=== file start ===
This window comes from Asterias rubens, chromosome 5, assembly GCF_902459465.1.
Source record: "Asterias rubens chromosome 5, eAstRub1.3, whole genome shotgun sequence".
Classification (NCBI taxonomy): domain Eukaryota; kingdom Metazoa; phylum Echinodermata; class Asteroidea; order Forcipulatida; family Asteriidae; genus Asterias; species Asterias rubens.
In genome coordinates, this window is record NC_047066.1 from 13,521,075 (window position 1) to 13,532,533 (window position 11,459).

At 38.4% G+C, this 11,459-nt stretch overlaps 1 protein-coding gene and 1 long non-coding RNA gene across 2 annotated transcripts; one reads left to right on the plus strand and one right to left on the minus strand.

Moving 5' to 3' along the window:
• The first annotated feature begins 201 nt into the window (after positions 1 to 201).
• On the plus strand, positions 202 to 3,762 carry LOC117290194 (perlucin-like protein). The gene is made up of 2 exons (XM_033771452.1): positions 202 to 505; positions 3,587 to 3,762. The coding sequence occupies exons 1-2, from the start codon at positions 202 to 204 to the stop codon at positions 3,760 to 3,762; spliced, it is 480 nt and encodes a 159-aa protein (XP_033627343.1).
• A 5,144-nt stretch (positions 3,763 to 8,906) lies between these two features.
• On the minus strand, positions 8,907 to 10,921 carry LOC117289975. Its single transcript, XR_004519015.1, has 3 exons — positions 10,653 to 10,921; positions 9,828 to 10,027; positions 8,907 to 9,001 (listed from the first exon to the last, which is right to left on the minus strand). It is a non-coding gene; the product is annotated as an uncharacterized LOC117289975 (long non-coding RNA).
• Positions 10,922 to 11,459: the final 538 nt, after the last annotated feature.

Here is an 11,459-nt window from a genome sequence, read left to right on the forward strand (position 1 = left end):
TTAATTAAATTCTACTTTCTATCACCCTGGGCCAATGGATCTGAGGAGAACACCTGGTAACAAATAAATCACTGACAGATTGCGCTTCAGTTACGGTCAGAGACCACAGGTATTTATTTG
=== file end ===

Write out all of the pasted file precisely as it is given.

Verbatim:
This window comes from Asterias rubens, chromosome 5, assembly GCF_902459465.1.
Source record: "Asterias rubens chromosome 5, eAstRub1.3, whole genome shotgun sequence".
Classification (NCBI taxonomy): domain Eukaryota; kingdom Metazoa; phylum Echinodermata; class Asteroidea; order Forcipulatida; family Asteriidae; genus Asterias; species Asterias rubens.
In genome coordinates, this window is record NC_047066.1 from 13,521,075 (window position 1) to 13,532,533 (window position 11,459).

At 38.4% G+C, this 11,459-nt stretch overlaps 1 protein-coding gene and 1 long non-coding RNA gene across 2 annotated transcripts; one reads left to right on the plus strand and one right to left on the minus strand.

Moving 5' to 3' along the window:
• The first annotated feature begins 201 nt into the window (after positions 1 to 201).
• On the plus strand, positions 202 to 3,762 carry LOC117290194 (perlucin-like protein). The gene is made up of 2 exons (XM_033771452.1): positions 202 to 505; positions 3,587 to 3,762. The coding sequence occupies exons 1-2, from the start codon at positions 202 to 204 to the stop codon at positions 3,760 to 3,762; spliced, it is 480 nt and encodes a 159-aa protein (XP_033627343.1).
• A 5,144-nt stretch (positions 3,763 to 8,906) lies between these two features.
• On the minus strand, positions 8,907 to 10,921 carry LOC117289975. Its single transcript, XR_004519015.1, has 3 exons — positions 10,653 to 10,921; positions 9,828 to 10,027; positions 8,907 to 9,001 (listed from the first exon to the last, which is right to left on the minus strand). It is a non-coding gene; the product is annotated as an uncharacterized LOC117289975 (long non-coding RNA).
• Positions 10,922 to 11,459: the final 538 nt, after the last annotated feature.

Here is an 11,459-nt window from a genome sequence, read left to right on the forward strand (position 1 = left end):
TTAATTAAATTCTACTTTCTATCACCCTGGGCCAATGGATCTGAGGAGAACACCTGGTAACAAATAAATCACTGACAGATTGCGCTTCAGTTACGGTCAGAGACCACAGGTATTTATTTG